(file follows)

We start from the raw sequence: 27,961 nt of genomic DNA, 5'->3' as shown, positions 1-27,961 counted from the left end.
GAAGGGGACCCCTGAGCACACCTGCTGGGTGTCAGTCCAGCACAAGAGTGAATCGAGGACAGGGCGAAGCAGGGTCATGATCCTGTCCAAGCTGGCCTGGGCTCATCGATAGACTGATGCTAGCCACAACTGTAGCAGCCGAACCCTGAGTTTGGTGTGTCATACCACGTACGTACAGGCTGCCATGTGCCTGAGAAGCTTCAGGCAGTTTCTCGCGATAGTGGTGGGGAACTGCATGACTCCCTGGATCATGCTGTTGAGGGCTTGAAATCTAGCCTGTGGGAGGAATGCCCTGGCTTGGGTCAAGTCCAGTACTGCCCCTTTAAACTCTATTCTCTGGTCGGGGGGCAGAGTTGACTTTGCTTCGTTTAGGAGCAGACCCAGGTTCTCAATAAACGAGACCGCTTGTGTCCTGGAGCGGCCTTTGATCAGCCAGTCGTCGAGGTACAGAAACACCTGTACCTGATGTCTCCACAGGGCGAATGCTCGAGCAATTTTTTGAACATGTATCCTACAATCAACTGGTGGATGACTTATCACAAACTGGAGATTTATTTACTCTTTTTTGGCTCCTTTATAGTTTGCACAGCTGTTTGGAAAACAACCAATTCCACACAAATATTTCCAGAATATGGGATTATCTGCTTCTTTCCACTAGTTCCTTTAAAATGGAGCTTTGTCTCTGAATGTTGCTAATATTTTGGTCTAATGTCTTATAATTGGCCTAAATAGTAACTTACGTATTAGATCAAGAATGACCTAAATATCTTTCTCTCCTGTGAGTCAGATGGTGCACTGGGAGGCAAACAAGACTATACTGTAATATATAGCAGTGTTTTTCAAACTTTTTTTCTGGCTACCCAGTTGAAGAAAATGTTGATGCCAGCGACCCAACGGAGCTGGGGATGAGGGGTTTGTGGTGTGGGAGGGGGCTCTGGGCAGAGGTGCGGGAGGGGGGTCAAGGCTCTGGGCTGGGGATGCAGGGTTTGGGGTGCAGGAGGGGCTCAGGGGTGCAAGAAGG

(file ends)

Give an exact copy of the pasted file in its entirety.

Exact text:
We start from the raw sequence: 27,961 nt of genomic DNA, 5'->3' as shown, positions 1-27,961 counted from the left end.
GAAGGGGACCCCTGAGCACACCTGCTGGGTGTCAGTCCAGCACAAGAGTGAATCGAGGACAGGGCGAAGCAGGGTCATGATCCTGTCCAAGCTGGCCTGGGCTCATCGATAGACTGATGCTAGCCACAACTGTAGCAGCCGAACCCTGAGTTTGGTGTGTCATACCACGTACGTACAGGCTGCCATGTGCCTGAGAAGCTTCAGGCAGTTTCTCGCGATAGTGGTGGGGAACTGCATGACTCCCTGGATCATGCTGTTGAGGGCTTGAAATCTAGCCTGTGGGAGGAATGCCCTGGCTTGGGTCAAGTCCAGTACTGCCCCTTTAAACTCTATTCTCTGGTCGGGGGGCAGAGTTGACTTTGCTTCGTTTAGGAGCAGACCCAGGTTCTCAATAAACGAGACCGCTTGTGTCCTGGAGCGGCCTTTGATCAGCCAGTCGTCGAGGTACAGAAACACCTGTACCTGATGTCTCCACAGGGCGAATGCTCGAGCAATTTTTTGAACATGTATCCTACAATCAACTGGTGGATGACTTATCACAAACTGGAGATTTATTTACTCTTTTTTGGCTCCTTTATAGTTTGCACAGCTGTTTGGAAAACAACCAATTCCACACAAATATTTCCAGAATATGGGATTATCTGCTTCTTTCCACTAGTTCCTTTAAAATGGAGCTTTGTCTCTGAATGTTGCTAATATTTTGGTCTAATGTCTTATAATTGGCCTAAATAGTAACTTACGTATTAGATCAAGAATGACCTAAATATCTTTCTCTCCTGTGAGTCAGATGGTGCACTGGGAGGCAAACAAGACTATACTGTAATATATAGCAGTGTTTTTCAAACTTTTTTTCTGGCTACCCAGTTGAAGAAAATGTTGATGCCAGCGACCCAACGGAGCTGGGGATGAGGGGTTTGTGGTGTGGGAGGGGGCTCTGGGCAGAGGTGCGGGAGGGGGGTCAAGGCTCTGGGCTGGGGATGCAGGGTTTGGGGTGCAGGAGGGGCTCAGGGGTGCAAGAAGG